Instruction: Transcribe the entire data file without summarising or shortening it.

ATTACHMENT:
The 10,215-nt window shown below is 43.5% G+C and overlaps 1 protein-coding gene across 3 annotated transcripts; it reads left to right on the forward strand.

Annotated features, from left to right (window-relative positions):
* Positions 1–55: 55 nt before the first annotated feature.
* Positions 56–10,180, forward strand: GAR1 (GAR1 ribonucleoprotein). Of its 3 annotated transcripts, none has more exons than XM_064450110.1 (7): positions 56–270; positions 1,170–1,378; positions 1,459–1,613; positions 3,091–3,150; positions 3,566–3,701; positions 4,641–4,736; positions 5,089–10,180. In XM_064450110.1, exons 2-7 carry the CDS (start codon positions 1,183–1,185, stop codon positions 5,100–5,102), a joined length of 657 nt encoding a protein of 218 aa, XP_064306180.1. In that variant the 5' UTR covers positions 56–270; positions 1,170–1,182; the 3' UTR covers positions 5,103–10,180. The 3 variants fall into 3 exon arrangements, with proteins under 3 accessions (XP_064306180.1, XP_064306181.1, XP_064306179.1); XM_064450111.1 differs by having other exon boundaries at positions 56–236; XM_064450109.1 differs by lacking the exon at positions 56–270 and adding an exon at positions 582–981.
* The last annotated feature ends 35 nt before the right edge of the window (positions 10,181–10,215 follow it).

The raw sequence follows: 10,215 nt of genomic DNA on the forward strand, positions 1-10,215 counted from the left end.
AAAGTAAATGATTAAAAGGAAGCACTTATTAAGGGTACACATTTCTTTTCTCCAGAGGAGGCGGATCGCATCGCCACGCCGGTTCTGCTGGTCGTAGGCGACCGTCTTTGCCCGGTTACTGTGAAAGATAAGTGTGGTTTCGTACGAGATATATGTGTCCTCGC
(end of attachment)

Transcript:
The 10,215-nt window shown below is 43.5% G+C and overlaps 1 protein-coding gene across 3 annotated transcripts; it reads left to right on the forward strand.

Annotated features, from left to right (window-relative positions):
* Positions 1–55: 55 nt before the first annotated feature.
* Positions 56–10,180, forward strand: GAR1 (GAR1 ribonucleoprotein). Of its 3 annotated transcripts, none has more exons than XM_064450110.1 (7): positions 56–270; positions 1,170–1,378; positions 1,459–1,613; positions 3,091–3,150; positions 3,566–3,701; positions 4,641–4,736; positions 5,089–10,180. In XM_064450110.1, exons 2-7 carry the CDS (start codon positions 1,183–1,185, stop codon positions 5,100–5,102), a joined length of 657 nt encoding a protein of 218 aa, XP_064306180.1. In that variant the 5' UTR covers positions 56–270; positions 1,170–1,182; the 3' UTR covers positions 5,103–10,180. The 3 variants fall into 3 exon arrangements, with proteins under 3 accessions (XP_064306180.1, XP_064306181.1, XP_064306179.1); XM_064450111.1 differs by having other exon boundaries at positions 56–236; XM_064450109.1 differs by lacking the exon at positions 56–270 and adding an exon at positions 582–981.
* The last annotated feature ends 35 nt before the right edge of the window (positions 10,181–10,215 follow it).

The raw sequence follows: 10,215 nt of genomic DNA on the forward strand, positions 1-10,215 counted from the left end.
AAAGTAAATGATTAAAAGGAAGCACTTATTAAGGGTACACATTTCTTTTCTCCAGAGGAGGCGGATCGCATCGCCACGCCGGTTCTGCTGGTCGTAGGCGACCGTCTTTGCCCGGTTACTGTGAAAGATAAGTGTGGTTTCGTACGAGATATATGTGTCCTCGC